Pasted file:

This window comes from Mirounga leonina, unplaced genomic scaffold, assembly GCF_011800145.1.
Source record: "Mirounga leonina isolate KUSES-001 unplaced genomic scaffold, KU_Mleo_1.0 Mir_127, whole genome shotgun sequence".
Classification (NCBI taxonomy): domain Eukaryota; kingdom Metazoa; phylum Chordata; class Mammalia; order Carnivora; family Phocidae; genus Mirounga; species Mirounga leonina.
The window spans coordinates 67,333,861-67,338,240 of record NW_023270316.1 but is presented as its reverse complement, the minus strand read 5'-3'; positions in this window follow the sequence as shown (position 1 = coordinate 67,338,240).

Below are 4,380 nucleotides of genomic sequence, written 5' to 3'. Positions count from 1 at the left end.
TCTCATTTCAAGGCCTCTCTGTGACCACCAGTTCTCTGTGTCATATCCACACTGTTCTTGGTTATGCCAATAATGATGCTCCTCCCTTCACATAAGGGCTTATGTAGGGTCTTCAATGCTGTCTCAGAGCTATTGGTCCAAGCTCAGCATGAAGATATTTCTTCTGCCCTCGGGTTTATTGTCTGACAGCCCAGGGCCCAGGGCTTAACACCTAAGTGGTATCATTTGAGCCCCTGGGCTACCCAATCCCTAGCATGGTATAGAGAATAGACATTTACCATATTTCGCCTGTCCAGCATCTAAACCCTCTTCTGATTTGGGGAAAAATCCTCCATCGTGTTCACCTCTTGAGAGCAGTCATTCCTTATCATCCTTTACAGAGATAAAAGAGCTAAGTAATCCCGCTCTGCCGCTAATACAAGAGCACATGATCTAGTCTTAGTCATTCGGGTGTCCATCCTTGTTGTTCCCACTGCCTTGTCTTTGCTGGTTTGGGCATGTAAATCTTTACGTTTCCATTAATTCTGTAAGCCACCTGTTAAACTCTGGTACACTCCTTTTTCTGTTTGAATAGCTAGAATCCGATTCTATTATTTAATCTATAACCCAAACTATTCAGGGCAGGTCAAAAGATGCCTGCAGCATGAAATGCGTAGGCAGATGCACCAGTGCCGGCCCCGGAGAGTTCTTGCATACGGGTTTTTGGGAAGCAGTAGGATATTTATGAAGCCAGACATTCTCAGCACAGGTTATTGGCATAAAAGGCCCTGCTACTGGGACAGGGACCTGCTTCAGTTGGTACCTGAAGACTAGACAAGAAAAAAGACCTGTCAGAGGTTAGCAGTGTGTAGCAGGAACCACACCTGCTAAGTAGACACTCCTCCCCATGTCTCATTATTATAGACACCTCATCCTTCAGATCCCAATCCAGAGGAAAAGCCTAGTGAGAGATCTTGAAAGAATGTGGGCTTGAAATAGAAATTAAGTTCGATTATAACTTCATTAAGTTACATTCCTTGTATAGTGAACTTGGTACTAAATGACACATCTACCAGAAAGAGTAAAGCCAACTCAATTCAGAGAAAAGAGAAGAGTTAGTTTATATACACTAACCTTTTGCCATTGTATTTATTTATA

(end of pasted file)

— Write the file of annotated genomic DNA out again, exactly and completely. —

This window comes from Mirounga leonina, unplaced genomic scaffold, assembly GCF_011800145.1.
Source record: "Mirounga leonina isolate KUSES-001 unplaced genomic scaffold, KU_Mleo_1.0 Mir_127, whole genome shotgun sequence".
Classification (NCBI taxonomy): domain Eukaryota; kingdom Metazoa; phylum Chordata; class Mammalia; order Carnivora; family Phocidae; genus Mirounga; species Mirounga leonina.
The window spans coordinates 67,333,861-67,338,240 of record NW_023270316.1 but is presented as its reverse complement, the minus strand read 5'-3'; positions in this window follow the sequence as shown (position 1 = coordinate 67,338,240).

Below are 4,380 nucleotides of genomic sequence, written 5' to 3'. Positions count from 1 at the left end.
TCTCATTTCAAGGCCTCTCTGTGACCACCAGTTCTCTGTGTCATATCCACACTGTTCTTGGTTATGCCAATAATGATGCTCCTCCCTTCACATAAGGGCTTATGTAGGGTCTTCAATGCTGTCTCAGAGCTATTGGTCCAAGCTCAGCATGAAGATATTTCTTCTGCCCTCGGGTTTATTGTCTGACAGCCCAGGGCCCAGGGCTTAACACCTAAGTGGTATCATTTGAGCCCCTGGGCTACCCAATCCCTAGCATGGTATAGAGAATAGACATTTACCATATTTCGCCTGTCCAGCATCTAAACCCTCTTCTGATTTGGGGAAAAATCCTCCATCGTGTTCACCTCTTGAGAGCAGTCATTCCTTATCATCCTTTACAGAGATAAAAGAGCTAAGTAATCCCGCTCTGCCGCTAATACAAGAGCACATGATCTAGTCTTAGTCATTCGGGTGTCCATCCTTGTTGTTCCCACTGCCTTGTCTTTGCTGGTTTGGGCATGTAAATCTTTACGTTTCCATTAATTCTGTAAGCCACCTGTTAAACTCTGGTACACTCCTTTTTCTGTTTGAATAGCTAGAATCCGATTCTATTATTTAATCTATAACCCAAACTATTCAGGGCAGGTCAAAAGATGCCTGCAGCATGAAATGCGTAGGCAGATGCACCAGTGCCGGCCCCGGAGAGTTCTTGCATACGGGTTTTTGGGAAGCAGTAGGATATTTATGAAGCCAGACATTCTCAGCACAGGTTATTGGCATAAAAGGCCCTGCTACTGGGACAGGGACCTGCTTCAGTTGGTACCTGAAGACTAGACAAGAAAAAAGACCTGTCAGAGGTTAGCAGTGTGTAGCAGGAACCACACCTGCTAAGTAGACACTCCTCCCCATGTCTCATTATTATAGACACCTCATCCTTCAGATCCCAATCCAGAGGAAAAGCCTAGTGAGAGATCTTGAAAGAATGTGGGCTTGAAATAGAAATTAAGTTCGATTATAACTTCATTAAGTTACATTCCTTGTATAGTGAACTTGGTACTAAATGACACATCTACCAGAAAGAGTAAAGCCAACTCAATTCAGAGAAAAGAGAAGAGTTAGTTTATATACACTAACCTTTTGCCATTGTATTTATTTATA